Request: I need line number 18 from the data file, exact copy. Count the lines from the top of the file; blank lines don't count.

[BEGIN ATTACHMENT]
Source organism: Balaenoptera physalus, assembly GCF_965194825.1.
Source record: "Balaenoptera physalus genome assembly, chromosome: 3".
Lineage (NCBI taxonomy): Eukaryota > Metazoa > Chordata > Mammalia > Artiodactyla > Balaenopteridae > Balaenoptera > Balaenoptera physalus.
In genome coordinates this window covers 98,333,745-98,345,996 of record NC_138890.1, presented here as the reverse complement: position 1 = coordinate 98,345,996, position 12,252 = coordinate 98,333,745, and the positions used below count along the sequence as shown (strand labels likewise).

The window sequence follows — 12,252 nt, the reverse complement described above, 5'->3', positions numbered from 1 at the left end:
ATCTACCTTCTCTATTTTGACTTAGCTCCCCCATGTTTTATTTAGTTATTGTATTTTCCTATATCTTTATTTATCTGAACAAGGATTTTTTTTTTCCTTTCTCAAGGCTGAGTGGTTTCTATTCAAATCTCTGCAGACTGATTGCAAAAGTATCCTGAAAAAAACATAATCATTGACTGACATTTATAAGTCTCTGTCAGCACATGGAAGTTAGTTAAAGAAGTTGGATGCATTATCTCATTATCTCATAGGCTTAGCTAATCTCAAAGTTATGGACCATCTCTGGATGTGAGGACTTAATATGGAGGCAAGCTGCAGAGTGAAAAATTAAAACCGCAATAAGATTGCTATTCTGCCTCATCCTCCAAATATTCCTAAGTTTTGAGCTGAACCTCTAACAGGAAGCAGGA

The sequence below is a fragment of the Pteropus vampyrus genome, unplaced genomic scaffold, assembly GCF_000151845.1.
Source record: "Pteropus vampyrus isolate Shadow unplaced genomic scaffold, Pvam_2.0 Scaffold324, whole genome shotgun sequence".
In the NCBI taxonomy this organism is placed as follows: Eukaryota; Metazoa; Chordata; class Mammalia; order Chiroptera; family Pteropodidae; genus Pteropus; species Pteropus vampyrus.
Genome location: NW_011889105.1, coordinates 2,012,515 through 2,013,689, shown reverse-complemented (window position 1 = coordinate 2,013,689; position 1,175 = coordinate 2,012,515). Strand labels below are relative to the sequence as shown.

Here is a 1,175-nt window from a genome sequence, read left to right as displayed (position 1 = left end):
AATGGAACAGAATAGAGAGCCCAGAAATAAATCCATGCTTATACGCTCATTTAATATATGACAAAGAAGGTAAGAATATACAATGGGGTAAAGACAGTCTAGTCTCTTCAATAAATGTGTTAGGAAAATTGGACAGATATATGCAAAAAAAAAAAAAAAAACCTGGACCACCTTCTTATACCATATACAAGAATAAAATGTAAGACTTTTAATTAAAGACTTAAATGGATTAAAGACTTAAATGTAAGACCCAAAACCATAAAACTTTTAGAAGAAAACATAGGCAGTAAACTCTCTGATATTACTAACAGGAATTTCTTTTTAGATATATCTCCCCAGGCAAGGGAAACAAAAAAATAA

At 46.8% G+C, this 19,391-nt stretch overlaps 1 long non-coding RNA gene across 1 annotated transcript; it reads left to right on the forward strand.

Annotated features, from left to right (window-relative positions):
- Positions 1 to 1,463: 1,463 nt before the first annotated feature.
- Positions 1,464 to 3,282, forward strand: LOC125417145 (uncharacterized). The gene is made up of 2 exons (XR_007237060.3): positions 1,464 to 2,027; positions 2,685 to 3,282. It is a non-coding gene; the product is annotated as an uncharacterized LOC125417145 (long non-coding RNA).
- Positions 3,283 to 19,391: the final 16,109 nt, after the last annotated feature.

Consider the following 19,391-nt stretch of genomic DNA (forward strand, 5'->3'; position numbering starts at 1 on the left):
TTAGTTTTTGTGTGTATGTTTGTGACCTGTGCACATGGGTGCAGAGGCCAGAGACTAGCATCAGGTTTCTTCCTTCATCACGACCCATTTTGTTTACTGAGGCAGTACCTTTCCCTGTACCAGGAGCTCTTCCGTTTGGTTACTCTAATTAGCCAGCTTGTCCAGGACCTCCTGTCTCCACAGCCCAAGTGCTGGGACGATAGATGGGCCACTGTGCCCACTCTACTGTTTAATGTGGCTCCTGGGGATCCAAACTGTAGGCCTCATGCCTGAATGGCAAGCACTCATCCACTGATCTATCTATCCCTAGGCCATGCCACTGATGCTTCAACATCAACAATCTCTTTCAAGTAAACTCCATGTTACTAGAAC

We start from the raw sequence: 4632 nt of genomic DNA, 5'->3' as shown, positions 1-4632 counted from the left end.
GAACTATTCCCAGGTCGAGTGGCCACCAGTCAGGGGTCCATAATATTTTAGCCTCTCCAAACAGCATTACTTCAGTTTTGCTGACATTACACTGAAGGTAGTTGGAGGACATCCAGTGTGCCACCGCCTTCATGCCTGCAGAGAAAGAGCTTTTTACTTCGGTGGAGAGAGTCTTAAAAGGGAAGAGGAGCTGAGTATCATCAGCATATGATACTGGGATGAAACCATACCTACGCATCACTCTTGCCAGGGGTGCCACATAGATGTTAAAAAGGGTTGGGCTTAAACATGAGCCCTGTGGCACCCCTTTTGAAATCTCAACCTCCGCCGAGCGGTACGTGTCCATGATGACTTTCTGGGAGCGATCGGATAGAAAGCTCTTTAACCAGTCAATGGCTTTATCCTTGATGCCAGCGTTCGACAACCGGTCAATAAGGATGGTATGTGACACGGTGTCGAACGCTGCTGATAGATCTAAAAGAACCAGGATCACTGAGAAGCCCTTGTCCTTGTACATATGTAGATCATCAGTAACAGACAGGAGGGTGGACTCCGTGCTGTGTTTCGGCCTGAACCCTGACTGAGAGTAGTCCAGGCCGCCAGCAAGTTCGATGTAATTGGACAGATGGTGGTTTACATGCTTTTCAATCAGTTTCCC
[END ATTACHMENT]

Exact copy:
Consider the following 19,391-nt stretch of genomic DNA (forward strand, 5'->3'; position numbering starts at 1 on the left):